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In a word, divine.  I wolfed it down in a couple of days which means I will never again make it unless I have guests to share it with.

Thanks to Z for her help and her mom Tracey for snapping some of the photos!

Cookie Dough Ice Cream (custard from “Humphry Slocombe Ice Cream Book” by Jake Goodby, Sean Vahey, and Paolo Lucchesi; cookie dough recipe from www.joythebaker.com)

Cookie Dough:

  • 1 stick (1/2 cup or 4 ounces) unsalted butter at room temperature
  • 1 cup plus 2 Tablespoons all-purpose flour
  • 1/2 teaspoon baking soda
  • 3/4 teaspoons salt
  • 1/2 cup brown sugar
  • 1/3 cup granulated sugar
  • 1 teaspoon vanilla extract
  • 1/3 cup Greek yogurt
  • 1 cup semi-sweet mini chocolate chips

In the bowl of a stand mixer fit with a paddle attachment cream butter and sugars until light and fluffy, about three minutes in the machine. Beat in yogurt along with the vanilla extract and stir to combine.

Whisk together the flour, baking soda and salt. Add all at once to the butter and sugar mixture and stir until incorporated. Fold in chocolate chips.

Using hands, roll bite-sized balls and then place on a waxed paper lined cookie sheet. Place in the freezer overnight or until frozen, at least three hours.

Custard:

  • 2 cups heavy cream
  • 1 cup whole milk
  • 2 teaspoons salt
  • 1 vanilla bean
  • 1 cup sugar
  • 3 egg yolks
  • 1 teaspoon vanilla extract

Fill a large bowl or pan with ice and water.  Place a large, clean bowl in the ice bath and fit the bowl with a fine-mesh strainer.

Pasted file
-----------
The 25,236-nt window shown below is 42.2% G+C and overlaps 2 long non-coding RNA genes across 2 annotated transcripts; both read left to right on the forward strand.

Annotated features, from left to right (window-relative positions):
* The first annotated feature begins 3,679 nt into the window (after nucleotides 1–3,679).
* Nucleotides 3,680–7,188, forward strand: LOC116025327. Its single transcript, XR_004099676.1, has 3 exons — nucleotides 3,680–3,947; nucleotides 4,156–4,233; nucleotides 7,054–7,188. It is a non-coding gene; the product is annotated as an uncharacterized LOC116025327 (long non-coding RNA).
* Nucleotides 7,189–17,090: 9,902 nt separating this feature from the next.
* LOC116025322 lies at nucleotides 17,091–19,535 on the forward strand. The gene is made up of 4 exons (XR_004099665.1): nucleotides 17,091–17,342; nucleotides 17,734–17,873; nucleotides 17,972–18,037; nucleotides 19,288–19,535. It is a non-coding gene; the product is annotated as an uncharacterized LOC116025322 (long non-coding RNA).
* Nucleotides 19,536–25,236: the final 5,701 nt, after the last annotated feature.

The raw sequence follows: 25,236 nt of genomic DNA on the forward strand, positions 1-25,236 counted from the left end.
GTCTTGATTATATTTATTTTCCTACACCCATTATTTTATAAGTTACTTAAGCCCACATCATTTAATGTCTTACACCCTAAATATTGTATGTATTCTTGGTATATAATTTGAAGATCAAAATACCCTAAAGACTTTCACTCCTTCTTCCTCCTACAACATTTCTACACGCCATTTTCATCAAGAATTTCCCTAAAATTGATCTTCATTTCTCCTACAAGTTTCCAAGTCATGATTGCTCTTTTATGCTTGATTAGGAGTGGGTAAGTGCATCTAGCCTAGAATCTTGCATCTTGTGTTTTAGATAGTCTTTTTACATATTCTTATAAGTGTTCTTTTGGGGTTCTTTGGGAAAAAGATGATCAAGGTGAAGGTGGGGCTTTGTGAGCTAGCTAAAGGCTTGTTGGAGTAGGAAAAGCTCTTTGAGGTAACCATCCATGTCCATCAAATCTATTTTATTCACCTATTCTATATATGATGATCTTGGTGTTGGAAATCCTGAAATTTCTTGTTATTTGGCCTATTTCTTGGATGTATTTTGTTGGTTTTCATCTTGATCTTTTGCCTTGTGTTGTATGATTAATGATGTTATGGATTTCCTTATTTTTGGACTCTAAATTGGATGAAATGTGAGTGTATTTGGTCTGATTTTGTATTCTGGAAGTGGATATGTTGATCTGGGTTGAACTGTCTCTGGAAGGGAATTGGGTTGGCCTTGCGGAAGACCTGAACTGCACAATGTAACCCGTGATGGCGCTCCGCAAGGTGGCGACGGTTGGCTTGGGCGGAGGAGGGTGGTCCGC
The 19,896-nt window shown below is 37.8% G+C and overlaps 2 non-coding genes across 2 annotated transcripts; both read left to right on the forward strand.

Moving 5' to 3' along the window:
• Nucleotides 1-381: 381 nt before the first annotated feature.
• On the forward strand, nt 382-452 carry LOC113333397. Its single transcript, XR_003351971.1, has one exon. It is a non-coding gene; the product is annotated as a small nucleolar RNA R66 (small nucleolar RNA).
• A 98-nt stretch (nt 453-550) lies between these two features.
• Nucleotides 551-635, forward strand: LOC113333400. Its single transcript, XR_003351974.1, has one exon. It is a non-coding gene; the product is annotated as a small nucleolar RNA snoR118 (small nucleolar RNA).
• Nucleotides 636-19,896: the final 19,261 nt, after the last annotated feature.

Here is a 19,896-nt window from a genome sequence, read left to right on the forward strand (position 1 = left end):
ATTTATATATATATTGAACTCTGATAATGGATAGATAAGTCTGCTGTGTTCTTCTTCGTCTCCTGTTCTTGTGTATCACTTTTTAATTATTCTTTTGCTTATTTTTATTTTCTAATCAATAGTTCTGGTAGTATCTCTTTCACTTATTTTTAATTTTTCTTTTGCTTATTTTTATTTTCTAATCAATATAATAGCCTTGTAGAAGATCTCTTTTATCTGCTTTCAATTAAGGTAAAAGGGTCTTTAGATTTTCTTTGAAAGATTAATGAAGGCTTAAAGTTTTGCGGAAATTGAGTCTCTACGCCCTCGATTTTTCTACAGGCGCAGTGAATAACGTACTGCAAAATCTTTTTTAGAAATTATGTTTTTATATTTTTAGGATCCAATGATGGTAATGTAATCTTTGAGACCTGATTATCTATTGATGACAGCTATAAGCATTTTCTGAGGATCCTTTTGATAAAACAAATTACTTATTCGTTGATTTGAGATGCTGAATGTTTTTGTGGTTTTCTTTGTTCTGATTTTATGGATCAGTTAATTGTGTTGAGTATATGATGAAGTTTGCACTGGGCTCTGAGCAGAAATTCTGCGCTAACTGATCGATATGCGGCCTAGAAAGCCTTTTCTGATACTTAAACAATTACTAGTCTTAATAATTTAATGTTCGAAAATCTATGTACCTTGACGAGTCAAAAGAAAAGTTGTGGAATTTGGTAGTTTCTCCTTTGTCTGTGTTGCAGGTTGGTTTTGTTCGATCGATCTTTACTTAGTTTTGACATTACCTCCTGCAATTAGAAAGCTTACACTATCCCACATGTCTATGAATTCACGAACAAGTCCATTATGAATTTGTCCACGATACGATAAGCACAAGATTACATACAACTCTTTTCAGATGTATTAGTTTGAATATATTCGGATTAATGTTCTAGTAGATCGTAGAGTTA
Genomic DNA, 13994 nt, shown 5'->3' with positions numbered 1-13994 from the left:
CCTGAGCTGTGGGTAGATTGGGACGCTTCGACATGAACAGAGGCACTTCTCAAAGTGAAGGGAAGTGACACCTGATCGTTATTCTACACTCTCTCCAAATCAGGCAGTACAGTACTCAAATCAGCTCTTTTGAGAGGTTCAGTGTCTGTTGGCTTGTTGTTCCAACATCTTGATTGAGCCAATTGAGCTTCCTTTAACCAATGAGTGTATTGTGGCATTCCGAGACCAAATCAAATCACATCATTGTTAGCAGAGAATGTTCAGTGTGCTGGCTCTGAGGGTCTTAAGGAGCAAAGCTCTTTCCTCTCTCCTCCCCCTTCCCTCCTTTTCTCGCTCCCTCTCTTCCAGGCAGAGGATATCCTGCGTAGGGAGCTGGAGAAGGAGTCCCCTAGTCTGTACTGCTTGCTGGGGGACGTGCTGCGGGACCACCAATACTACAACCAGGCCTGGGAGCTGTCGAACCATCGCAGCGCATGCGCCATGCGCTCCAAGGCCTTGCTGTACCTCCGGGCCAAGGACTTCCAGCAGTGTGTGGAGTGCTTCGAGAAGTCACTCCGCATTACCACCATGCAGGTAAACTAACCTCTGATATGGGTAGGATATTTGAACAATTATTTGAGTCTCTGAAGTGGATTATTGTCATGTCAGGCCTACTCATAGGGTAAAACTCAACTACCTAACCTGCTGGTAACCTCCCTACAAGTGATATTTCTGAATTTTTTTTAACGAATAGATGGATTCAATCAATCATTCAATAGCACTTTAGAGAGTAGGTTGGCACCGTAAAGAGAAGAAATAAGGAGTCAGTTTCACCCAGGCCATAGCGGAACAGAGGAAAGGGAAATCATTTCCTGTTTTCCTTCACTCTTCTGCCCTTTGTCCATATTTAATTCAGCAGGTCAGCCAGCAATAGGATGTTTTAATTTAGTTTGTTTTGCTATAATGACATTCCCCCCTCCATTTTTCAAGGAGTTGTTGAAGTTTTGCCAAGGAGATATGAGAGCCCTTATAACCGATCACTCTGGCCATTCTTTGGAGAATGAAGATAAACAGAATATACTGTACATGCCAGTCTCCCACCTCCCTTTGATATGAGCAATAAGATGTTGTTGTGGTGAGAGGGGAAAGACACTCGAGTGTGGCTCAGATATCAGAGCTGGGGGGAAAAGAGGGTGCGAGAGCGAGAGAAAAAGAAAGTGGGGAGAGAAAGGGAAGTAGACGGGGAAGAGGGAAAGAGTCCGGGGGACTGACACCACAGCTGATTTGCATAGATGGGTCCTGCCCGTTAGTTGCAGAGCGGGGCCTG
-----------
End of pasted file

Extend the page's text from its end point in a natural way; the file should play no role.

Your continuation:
In a large, heavy-bottomed, nonreactive saucepan over medium heat, combine the cream, milk, and salt and cook, stirring occasionally, until hot but not boiling.

Meanwhile, split the vanilla bean lengthwise.  Using the tip of a small, sharp knife, scrape out the insides into a medium bowl.  Add the sugar and rub it all together with your fingers to incorporate and evenly distribute the vanilla seeds.  Get all the last bits from the bean (save the pod.)  Whisk in the egg yolks and vanilla extract.

Remove the cream mixture from the heat.  Slowly pour about half of the hot cream mixture into the yolk mixture, whisking constantly.  Transfer the yolk mixture back to the saucepan with the remaining cream mixture and return it to medium heat.  Cook, stirring constantly with a rubber spatula and being sure to scrape the bottom of the saucepan so it doesn’t scorch, until the liquid begins to steam and you can feel the spatula scrape against the bottom of the pan, 2 to 3 minutes.

Remove the custard from the heat and immediately pour it through the strainer into the clean bowl you set up in the ice bath.  Tuck the vanilla bean pod back into the custard.  Let cool completely, stirring occasionally.